UAMC honors the ultimate incompetent police-thriller Samurai Cop (1991).

Some bad action films gain infamy upon the moment they see the light of day. Other bad action films take time to find their audience, gaining traction through internet reviews and private screenings where the laughter (and probably beer) flow freely.

Amir Shervan’s 1991 classic Samurai Cop belongs among the latter. This incompetent police-thriller is the ultimate “so bad, it’s good” movie, even more-so than the more well-known The Room in my opinion. I cannot think of a single competent thing about it.

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Samurai Cop and the Katana Gang

A Japanese crime syndicate known as the Katana Gang is causing mayhem in the LA area. Led by the ruthless, mullet-haired Fujiyama (Cranston Kumoro) and his number-one samurai henchman Yamashita (cult favorite Robert Z’Dar – also of Fugitive X fame), they take down anyone who stands between them and the drug megabucks to be found on the west coast.

Time to call out the only man on the LA police force that can stop them: Joe “Samurai” Marshall (Matt Hannon), man of ample hair (true) and great samurai skills (debatable). He and his partner, the perpetually bemused Frank Washington (Mark Frazer), take the case, though their investigation generally just takes the form of yelling at Fujiyama and co. in public, claiming they have a lot of evidence of their evildoing while never pressing actual charges.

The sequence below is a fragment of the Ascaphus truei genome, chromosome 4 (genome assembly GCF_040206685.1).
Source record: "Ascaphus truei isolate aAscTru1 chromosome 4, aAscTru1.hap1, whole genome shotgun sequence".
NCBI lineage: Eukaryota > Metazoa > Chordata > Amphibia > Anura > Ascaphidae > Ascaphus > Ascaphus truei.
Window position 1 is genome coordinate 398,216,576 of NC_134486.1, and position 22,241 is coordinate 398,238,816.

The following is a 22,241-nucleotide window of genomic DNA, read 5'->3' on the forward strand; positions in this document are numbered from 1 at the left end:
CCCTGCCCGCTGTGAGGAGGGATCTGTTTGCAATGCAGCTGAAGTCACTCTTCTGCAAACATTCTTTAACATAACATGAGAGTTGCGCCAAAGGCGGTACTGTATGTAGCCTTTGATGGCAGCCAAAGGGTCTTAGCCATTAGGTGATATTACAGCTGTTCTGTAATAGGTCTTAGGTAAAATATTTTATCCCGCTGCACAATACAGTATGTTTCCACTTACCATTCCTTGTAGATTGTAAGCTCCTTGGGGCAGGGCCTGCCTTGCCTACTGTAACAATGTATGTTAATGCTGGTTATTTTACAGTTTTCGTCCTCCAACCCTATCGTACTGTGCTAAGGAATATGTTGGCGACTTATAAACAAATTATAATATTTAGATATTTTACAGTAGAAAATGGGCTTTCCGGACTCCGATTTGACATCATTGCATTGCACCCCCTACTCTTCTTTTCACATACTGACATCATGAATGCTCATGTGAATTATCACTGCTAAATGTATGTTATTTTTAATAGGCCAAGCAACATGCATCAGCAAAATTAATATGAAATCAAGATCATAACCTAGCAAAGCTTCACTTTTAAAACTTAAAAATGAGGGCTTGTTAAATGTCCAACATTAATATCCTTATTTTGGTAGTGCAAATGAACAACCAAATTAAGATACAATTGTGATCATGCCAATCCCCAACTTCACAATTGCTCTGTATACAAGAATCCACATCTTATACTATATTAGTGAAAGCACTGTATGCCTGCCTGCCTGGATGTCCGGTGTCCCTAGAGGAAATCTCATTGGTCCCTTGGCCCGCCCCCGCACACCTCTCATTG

Things get complicated when Joe falls for Jennifer (Janis Farley), a restaurant-owning hottie whose family was bailed out of debt by Fujiyama. Fujiyama clearly wants to get into Jennifer’s pants, but Joe plans to beat him to the punch by stalking—I mean, by being attentive to Jennifer’s weekend activities, allegedly as part of his investigation due to her connections with Fujiyama.

As the two of them get it on in Joe’s beach house (which he is able to pay for on a first-time cop’s salary), Yamashita tracks down Joe’s coworkers and slowly tortures them one by one, trying to track down the Katana’s number one adversary.

Will Joe save the day before all his coworkers are toast? Between he and Yamashita, whose subpar swordsmanship will prevail? Watch Samurai Cop to find out!

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How Bad is Samurai Cop Really?

Where to begin? The inconsistent color correction? The way the dozens of henchmen are represented by the same handful of actors? The bizarre dubbed voices? The parade of ethnic stereotypes and bad 1980s haircuts? The sloppy sex scenes?

Let’s start with our hero, Joe. Joe comes off as a total goof. We are told he was “trained by masters in Japan” and that “he speaks fluent Japanese,” yet he struggles to pronounce Japanese names and only uses a sword twice. Only twice in a ninety-minute schlock movie called Samurai Cop! I do feel a little cheated, I admit… but this film has other treasures, as we shall see—like the “romantic” elements.